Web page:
Glitterworlds: The Future Politics of a Ubiquitous Thing

Rebecca Coleman


Page count:
Published on:

Glitter is everywhere, from crafting to makeup, from vagazelling to glitter-bombing, from fashion to fish. Glitter also gets everywhere. It sticks to what it is and isn't supposed to, and travels beyond its original uses, eliciting reactions ranging from delight to irritation.

In Glitterworlds, Rebecca Coleman examines this ubiquity of glitter, following it as it moves across different popular cultural worlds and exploring its effect on understandings and experiences of gender, sexuality, class and race. Coleman investigates how girls engage with glitter in collaging workshops to imagine their futures; how glitter can adorn the outside and the inside of the body; how glitter features in the films Glitter and Precious; and how LGBTQ* activists glitter bomb homophobic and transphobic people.

Throughout, Coleman attends to the plurality of politics that glitter generates, approaching this through the concepts of hope, wonder, fabulation, and prefigurative politics—all of which indicate the making of different, better worlds, although often not in ways that are straightforward or conventional. She develops an original account of future politics, where time is nonlinear and sometimes non-progressive. Coleman's argument brings together feminist cultural theory, feminist new materialisms, and theories on futures and temporality, in order to propose that we should understand glitter as a thing—vibrant, processual, transformational, and traversing boundaries between media and material, culture and nature, bodies and environments.

Far more than a romance with sparkles, Rebecca Coleman critically explores glitter’s ability to create magic in everyday orifices, rain down on political opponents, and prefigure futures of waste. In the process, she wonderfully demonstrates the conceptual richness of an unexpected social thing as it crosses and unravels temporal, social and bodily divisions.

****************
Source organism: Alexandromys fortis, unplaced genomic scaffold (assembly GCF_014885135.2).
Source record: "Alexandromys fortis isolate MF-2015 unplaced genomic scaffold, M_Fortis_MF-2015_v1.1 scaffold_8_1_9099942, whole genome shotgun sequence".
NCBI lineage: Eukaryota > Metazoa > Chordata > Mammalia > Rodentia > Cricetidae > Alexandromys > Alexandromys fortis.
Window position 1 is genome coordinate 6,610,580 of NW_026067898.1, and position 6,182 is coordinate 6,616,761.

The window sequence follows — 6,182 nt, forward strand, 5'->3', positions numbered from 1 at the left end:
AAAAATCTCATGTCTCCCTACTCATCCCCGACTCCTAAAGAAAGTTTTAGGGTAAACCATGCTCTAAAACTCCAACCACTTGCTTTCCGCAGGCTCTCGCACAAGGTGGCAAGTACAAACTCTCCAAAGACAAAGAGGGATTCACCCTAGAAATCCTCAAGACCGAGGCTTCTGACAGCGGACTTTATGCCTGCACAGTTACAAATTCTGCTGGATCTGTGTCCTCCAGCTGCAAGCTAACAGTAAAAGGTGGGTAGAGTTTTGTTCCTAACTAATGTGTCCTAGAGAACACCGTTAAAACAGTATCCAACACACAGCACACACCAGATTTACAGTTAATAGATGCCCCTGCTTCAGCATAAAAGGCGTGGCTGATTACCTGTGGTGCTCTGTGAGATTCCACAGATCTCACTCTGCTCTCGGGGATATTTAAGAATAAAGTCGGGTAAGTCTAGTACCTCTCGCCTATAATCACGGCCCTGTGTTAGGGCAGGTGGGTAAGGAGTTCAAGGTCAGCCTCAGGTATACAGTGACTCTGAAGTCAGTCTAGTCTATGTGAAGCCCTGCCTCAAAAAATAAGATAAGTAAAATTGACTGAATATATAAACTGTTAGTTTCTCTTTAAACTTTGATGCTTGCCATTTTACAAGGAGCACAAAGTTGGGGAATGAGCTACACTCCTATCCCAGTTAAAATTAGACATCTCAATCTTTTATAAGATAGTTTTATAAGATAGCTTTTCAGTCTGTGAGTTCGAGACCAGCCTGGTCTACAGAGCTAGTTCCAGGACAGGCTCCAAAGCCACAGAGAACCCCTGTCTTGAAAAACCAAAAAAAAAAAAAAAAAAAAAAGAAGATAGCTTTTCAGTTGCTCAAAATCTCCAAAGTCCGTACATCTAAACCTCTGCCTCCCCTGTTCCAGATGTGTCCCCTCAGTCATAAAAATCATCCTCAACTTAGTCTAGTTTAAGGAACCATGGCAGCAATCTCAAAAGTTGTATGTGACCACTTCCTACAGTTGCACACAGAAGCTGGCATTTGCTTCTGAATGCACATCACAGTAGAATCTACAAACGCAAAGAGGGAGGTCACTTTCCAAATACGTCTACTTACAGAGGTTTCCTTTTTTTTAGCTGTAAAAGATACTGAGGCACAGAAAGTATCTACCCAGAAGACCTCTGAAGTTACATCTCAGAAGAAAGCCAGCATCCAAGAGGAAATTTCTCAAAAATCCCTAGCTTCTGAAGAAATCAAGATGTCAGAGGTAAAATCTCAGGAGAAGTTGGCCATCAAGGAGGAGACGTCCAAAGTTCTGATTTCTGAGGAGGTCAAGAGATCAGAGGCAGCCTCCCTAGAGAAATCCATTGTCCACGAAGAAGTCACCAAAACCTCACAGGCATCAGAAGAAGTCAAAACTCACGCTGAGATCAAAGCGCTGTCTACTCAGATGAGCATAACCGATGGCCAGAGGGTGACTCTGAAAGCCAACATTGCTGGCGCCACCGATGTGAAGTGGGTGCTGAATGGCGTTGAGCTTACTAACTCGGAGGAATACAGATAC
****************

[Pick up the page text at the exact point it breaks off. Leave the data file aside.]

Davina Cooper, Research Professor in Law & Political Theory, King’s College London

Girly, frivolous and polluting, glitter sticks, spreads and lingers, adding sparkle to where there is none. Dazzling and enchanting, Glitterworlds does full justice to its ambiguous subject by diving deep into the vibrancy and political potentiality of glitter as it transforms worlds by moving between them. After reading this, glitter is not the same.

Susanna Paasonen, Professor of Media Studies, University of Turku


Rebecca Coleman

Rebecca Coleman is Reader in the Sociology Department, Goldsmiths, University of London. Her research crosses sociology, media and cultural studies and feminist theory. She is the author of Transforming Images: Screens, Affect, Futures and The Becoming of Bodies: Girls, Images, Experience

Future Media: Anti-TED thinking for media and technology futures

The Goldsmiths Press Future Media series calls for alternatives to utilitarian and instrumentalist 'TED thinking’ about media and technological futures. It encourages authors to propose a relatively short, sharp intervention into these futures informed by feminist, queer, trans, anti-racist and/or speculative approaches. Rather than offering quick technological solutions to social problems, the Future Media series is oriented towards thinking-in-action that embraces complexity and refuses easy, obvious, off-the-peg answers to questions about the forms media might take and how we might live mediated lives.